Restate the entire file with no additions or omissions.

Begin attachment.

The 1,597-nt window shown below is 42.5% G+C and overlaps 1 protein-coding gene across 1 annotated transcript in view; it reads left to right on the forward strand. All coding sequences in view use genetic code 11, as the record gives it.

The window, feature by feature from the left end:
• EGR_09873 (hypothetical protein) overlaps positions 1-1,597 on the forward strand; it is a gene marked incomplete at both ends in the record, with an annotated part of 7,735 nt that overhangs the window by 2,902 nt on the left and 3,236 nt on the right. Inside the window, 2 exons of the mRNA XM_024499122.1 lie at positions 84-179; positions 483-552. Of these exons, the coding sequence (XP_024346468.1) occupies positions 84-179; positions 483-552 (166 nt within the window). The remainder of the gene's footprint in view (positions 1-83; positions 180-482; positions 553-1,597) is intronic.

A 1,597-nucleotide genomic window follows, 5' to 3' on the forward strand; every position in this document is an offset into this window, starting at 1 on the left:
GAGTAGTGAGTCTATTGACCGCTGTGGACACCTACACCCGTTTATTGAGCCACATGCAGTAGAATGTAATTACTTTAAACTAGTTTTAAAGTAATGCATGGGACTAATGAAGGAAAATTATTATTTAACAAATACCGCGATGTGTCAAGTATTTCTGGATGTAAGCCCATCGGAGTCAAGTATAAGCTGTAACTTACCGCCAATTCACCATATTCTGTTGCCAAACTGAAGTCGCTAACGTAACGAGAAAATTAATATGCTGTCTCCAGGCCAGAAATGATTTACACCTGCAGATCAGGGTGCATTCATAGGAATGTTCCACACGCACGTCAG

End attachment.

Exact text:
The 1,597-nt window shown below is 42.5% G+C and overlaps 1 protein-coding gene across 1 annotated transcript in view; it reads left to right on the forward strand. All coding sequences in view use genetic code 11, as the record gives it.

The window, feature by feature from the left end:
• EGR_09873 (hypothetical protein) overlaps positions 1-1,597 on the forward strand; it is a gene marked incomplete at both ends in the record, with an annotated part of 7,735 nt that overhangs the window by 2,902 nt on the left and 3,236 nt on the right. Inside the window, 2 exons of the mRNA XM_024499122.1 lie at positions 84-179; positions 483-552. Of these exons, the coding sequence (XP_024346468.1) occupies positions 84-179; positions 483-552 (166 nt within the window). The remainder of the gene's footprint in view (positions 1-83; positions 180-482; positions 553-1,597) is intronic.

A 1,597-nucleotide genomic window follows, 5' to 3' on the forward strand; every position in this document is an offset into this window, starting at 1 on the left:
GAGTAGTGAGTCTATTGACCGCTGTGGACACCTACACCCGTTTATTGAGCCACATGCAGTAGAATGTAATTACTTTAAACTAGTTTTAAAGTAATGCATGGGACTAATGAAGGAAAATTATTATTTAACAAATACCGCGATGTGTCAAGTATTTCTGGATGTAAGCCCATCGGAGTCAAGTATAAGCTGTAACTTACCGCCAATTCACCATATTCTGTTGCCAAACTGAAGTCGCTAACGTAACGAGAAAATTAATATGCTGTCTCCAGGCCAGAAATGATTTACACCTGCAGATCAGGGTGCATTCATAGGAATGTTCCACACGCACGTCAG